There was a considerable amount of planning that went into this trip. Overland trips typically require a lot of planning, and this one especially so because:
- I was really trying to go quite quickly, cover a lot of distance and had to be in certain locations at certain times e.g. a course in India, conference in Australia.
- Some of the key links and trains don’t go regularly e.g. Istanbul to Tehran, Taftan to Quetta.
- Some of the countries have difficult to get Visas, and you can’t get them at the border. Iran is the most awkward.
- Some of the areas are not that well-documented in terms of other traveller’s experiences or how to travel overland/sea e.g. Iran-Pakistan, Singapore-Indonesia, Indonesia-Australia
- I was trying to spend as much time sleeping on transport as possible, and succeeded (at least a third of my nights were on trains, ferries, buses).
If you are planning a similar trip, below is a list of tips. You can also contact me if you want copies of some of the Excel templates I used for planning my itenerary and currency conversions, or if you want to ask advice about different locations or modes of transport.
- Buy, read and use the Lonely Planet or other guidebooks, and Seat61.
- I bought particular chapters from the web in electronic downloadable pdfs and kept them on my laptop and even navigated using maps on an old PDA I had with me.
- They really are amazing documents, and will save you lots of time and money, especially on your first taxi ride / bus trip / day in a new country or city. Or, in the case of Iran, being totally stranded because you didn’t know there are NO ATMs in Iran and you must bring all your cash in with you.
- I bought many of these and was using them over 6 months before I left the UK.
- Really read the weather section carefully. A couple of hundred kilometres can make a big difference to the weather, esp. if you are in the mountains.
- Seat61 is absolute fantastic, even if you are not travelling by train.
- If you have a computer with you (as many wealthy travelers now do), use excel/openoffice to plan your itenerary.If you don’t have a computer, still use excel/openoffice but just upload to googledocs so it is online wherever you are.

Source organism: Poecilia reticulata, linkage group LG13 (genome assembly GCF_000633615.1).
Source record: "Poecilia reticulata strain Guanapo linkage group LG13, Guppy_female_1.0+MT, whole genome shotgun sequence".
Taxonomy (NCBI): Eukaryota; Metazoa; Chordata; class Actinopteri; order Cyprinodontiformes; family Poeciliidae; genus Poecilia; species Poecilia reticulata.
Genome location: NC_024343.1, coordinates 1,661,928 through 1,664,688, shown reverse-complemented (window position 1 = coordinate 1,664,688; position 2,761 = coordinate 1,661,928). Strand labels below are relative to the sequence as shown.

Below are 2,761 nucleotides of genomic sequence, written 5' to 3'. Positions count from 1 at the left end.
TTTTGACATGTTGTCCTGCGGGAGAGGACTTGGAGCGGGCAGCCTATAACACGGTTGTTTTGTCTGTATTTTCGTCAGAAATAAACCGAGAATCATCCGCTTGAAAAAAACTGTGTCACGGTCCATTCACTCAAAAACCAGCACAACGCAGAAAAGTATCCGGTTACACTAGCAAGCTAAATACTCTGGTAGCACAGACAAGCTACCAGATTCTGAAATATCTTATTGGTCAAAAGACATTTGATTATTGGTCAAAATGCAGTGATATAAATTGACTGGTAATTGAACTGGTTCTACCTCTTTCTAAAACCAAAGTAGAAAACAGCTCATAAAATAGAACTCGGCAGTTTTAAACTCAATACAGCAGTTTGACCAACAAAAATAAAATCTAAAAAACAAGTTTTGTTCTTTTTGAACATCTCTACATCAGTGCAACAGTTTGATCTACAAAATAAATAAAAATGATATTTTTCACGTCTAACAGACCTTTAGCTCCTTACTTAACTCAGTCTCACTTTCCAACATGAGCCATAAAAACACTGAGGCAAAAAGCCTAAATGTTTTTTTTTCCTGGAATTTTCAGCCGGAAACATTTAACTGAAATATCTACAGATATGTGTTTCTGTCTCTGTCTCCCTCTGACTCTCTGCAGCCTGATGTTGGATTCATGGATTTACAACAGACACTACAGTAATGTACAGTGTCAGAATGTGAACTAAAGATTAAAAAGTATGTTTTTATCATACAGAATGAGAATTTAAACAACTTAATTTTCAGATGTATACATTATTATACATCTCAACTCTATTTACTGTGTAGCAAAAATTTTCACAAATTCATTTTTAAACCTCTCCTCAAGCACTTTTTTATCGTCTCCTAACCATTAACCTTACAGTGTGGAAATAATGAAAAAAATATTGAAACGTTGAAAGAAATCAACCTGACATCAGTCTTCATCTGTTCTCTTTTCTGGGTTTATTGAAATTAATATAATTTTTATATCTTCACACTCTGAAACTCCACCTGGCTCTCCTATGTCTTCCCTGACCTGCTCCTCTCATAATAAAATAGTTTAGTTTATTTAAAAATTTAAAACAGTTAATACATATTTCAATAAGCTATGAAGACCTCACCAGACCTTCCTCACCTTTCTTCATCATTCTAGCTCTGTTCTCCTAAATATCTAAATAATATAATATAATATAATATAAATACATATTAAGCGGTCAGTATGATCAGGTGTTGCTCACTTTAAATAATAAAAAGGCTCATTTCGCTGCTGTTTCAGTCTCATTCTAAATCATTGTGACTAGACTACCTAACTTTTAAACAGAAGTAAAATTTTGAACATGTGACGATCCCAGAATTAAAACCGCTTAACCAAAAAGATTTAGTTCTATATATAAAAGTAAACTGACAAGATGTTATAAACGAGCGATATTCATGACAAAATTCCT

- If things change you can easily see how that flows through to the rest of your trips.
- I had to re-schedule things several times and it was really complex when trying to figure out what that meant for three countries/weeks later. I really don’t think you could do this on paper…although (random idea) maybe you could with lots of little index cards that you shuffle and re-arrange?
- Also use excel/openoffice to do a budget. It is relatively easy to make a guess at how much it will cost per day in different countries, and for different legs of travel. It is very, very easy to not budget, think that everything is a bargain and needlessly spend twice as much as you need to.
- Identify different visa requirements then plan and prioritise how you get them all. I was travelling within Europe for work etc. prior to leaving the UK, and needed my passport to travel. So I planned out the exact dates I needed to get my passport to different consulates depending on expected time they would need it, how early I could get it etc.
- Some visas you can’t get too early (e.g. more than 3 months) or they will expire by the time you get there.
- Start trying to get your Iranian Visa early! For various reasons, none of which were my fault, this took months to sort out, is a very mysterious process, and has caused many frustrations for others. Also note the Iranian consulate in London has very little English (at location, and none on the web) no phone number, and opening hours that you can only find out by visiting (late morning is a good time).
- Visa conditions can change fast, but be prepared for the worst. e.g. China was far easier than I expected, but I am glad I was prepared.
- Do frequently check and keep up to date with currency exchange rates.
- It saved me a lot of money to be able to haggle with confidence, even in the desert on the Pakistani-Iranian border where the exchange office is some old guys in the sand with plastic shopping bags of money in their laps and guns in their pockets.
- Many of these currencies are such that you encounter are denominations of hundreds of thousands and millions. Knowing where the deminal point is and the first 6 or 7 numbers in the exchange rate matters.
- Where and when you get what currency can also make a big difference to the rate you get…or if you are going to get stuck somewhere with a whole pile of money that no-one wants, and none that they do want.
- Check out as much as you can online before you go. Especially the details of how you get from landing in a new city to the hostel etc. This is where you can spend a lot of money, but if you know the local bus timetable or just that it goes you can save you a lot.